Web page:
Monday, 21 March 2011

Tesco Taking Over

A new Tesco store has been approved for construction in Moseley, in the face of overwhelming opposition from local residents. Despite more than 2000 signatures gathered on petitions against the new store, and an initial rejection from the local council planning committee, the new development will be built on the derelict Meteor Ford site, and will consist of a Tesco store, sheltered housing and a medical centre.

An article in the local press gave a very one-sided look at the impact of Tesco stores, ignoring all the evidence of trade being taken away from local shops, the benefits of spending money with local businesses where that money is then recycled into the local community and not mentioning the business practices they use which trample over small producers and farmers

Residents are primarily opposed to the new store because of fears that it will divert trade away from local independent businesses. The developers claim that the store is needed to win back a market share in the surrounding areas of Hall Green, Kings Heath and Small Heath. This is unlikely however, as the store will not be large enough to detract from large supermarkets in the area, but still large enough to draw business away from Moseley High Street. Again, developers claim that the types of businesses in Moseley are generally high end shops and so will not be in direct competition with Tesco. However, the examples they cite as high end shops are all food retailers, and it is hard to believe that a supermarket primarily selling food will not be in direct competition with independent food outlets such as sandwich shops and bakeries.

Furthermore, the location of the new store is on the outskirts of Moseley as opposed to in the centre, which poses the problem of convenience. As it is based away from the main shopping area in Moseley, shoppers are less likely to utilise the Tesco for goods which were not available in the High Street. It is more likely that they will simply fulfil all of their shopping needs at Tesco, which will definitely take business away from local retailers.

The other major concern is that of increased traffic congestion around the site. The proposed plans have allowed for 103 parking spaces, which for a store of this size is relatively low. Add to that visitors to the health centre and residents, and the amount of parking really seems inadequate. The new store will most likely attract interest from outside of Moseley, such as commuters passing by and residents from other constituencies. All of these factors will lead to increased traffic passing through Moseley, as well as inevitable congestion due to the lack of parking.

Delivery vehicles will be accessing the site via a residential road, which will cause additional traffic problems, but more significantly will increase the levels noise disturbance experienced by residents, particularly during out of hours deliveries. Certain plans have been put into place to make the roads more suitable for increased traffic and encourage public transport and walking to the site. However, due to the size of location of the store, it seems unlikely that many shoppers will use alternatives to simply driving there.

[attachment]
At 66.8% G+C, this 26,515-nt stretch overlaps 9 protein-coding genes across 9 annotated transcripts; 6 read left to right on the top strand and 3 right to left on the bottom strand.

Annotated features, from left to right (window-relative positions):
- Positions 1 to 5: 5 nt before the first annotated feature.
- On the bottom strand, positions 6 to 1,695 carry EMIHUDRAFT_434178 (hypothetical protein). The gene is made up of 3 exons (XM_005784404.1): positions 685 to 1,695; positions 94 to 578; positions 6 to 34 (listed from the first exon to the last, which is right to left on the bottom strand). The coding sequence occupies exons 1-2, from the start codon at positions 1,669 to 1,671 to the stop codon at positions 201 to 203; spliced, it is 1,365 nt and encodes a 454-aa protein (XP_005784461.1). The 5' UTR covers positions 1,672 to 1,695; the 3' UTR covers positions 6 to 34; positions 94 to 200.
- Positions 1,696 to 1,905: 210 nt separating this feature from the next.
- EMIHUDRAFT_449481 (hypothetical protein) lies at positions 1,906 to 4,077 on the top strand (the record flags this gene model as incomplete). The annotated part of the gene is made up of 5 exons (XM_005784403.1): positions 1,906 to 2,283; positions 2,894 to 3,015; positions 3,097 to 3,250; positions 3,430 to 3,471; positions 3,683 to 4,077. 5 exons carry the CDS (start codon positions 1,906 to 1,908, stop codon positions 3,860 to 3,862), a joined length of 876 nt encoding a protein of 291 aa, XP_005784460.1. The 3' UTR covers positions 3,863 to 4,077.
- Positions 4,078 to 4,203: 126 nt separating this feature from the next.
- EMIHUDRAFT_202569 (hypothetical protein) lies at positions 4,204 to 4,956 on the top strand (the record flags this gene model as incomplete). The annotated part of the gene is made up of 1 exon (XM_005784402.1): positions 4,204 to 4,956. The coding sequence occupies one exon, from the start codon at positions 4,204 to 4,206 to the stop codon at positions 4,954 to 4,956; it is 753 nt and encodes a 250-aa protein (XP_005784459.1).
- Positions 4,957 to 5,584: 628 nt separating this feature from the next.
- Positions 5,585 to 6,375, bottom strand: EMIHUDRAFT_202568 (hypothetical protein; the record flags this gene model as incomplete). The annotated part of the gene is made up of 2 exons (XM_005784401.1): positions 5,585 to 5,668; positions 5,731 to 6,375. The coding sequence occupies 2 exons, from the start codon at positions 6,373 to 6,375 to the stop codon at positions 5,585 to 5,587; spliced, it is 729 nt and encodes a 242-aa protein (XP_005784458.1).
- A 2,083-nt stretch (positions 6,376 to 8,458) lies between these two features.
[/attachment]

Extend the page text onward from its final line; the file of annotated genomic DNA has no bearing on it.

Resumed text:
Just five years ago there were only three major Tescos in Birmingham. Now, including Tesco Express shops, there are 33 stores across the city. Changes in legislation in recent years has made it easier for companies to expand, due to it now being much more difficult for councils to turn down planning applications unless they directly affect other planned building developments. It a disgrace that despite Moseley residents clearly not wanting a large supermarket in their area, and doing everything they could to stop it, the plans will go ahead. The developers have "apologised" for bullying the council into getting their way, but this is no consolation to the people who will be affected. Big supermarkets are rarely stopped and are forcing more and more independent retailers to close, leaving empty retail units all over town.

The hope is that this doesn’t discourage protest against future developments of a similar nature. Councillors voted equally for and against the plans, and it was only due to this tied situation that a further vote had to be cast and the decision went ahead. So don’t be disheartened, some people are listening, the core strategy consultation has included a number of anti-supermarkets comments, so let's hope these are now included to protect our local businesses.

Joe Osborne

1 comment:

Baza said...

I really doubt the people who would shop at Tesco would be the same people who would buy their bread at an artisan bakers or independent whole food shop. The impact is most likely going to be on the Sainsbury's on the High St, other shops won't be effected.

Impact on the local environment. It can't be worse than the traffic snarl up during the school run.

Tesco seems to be a good place to work according to people I know who work for them.

Farmers and Overseas.

Buy shopping at Tesco and asking for 'sustainable''fair trade' product will have far more impact than objecting and losing.

Moseley's shopping street is rather grim and run down, there's always drunks and druggies on the square outside Zen. New big shops like Tesco can only improve the place IMHO.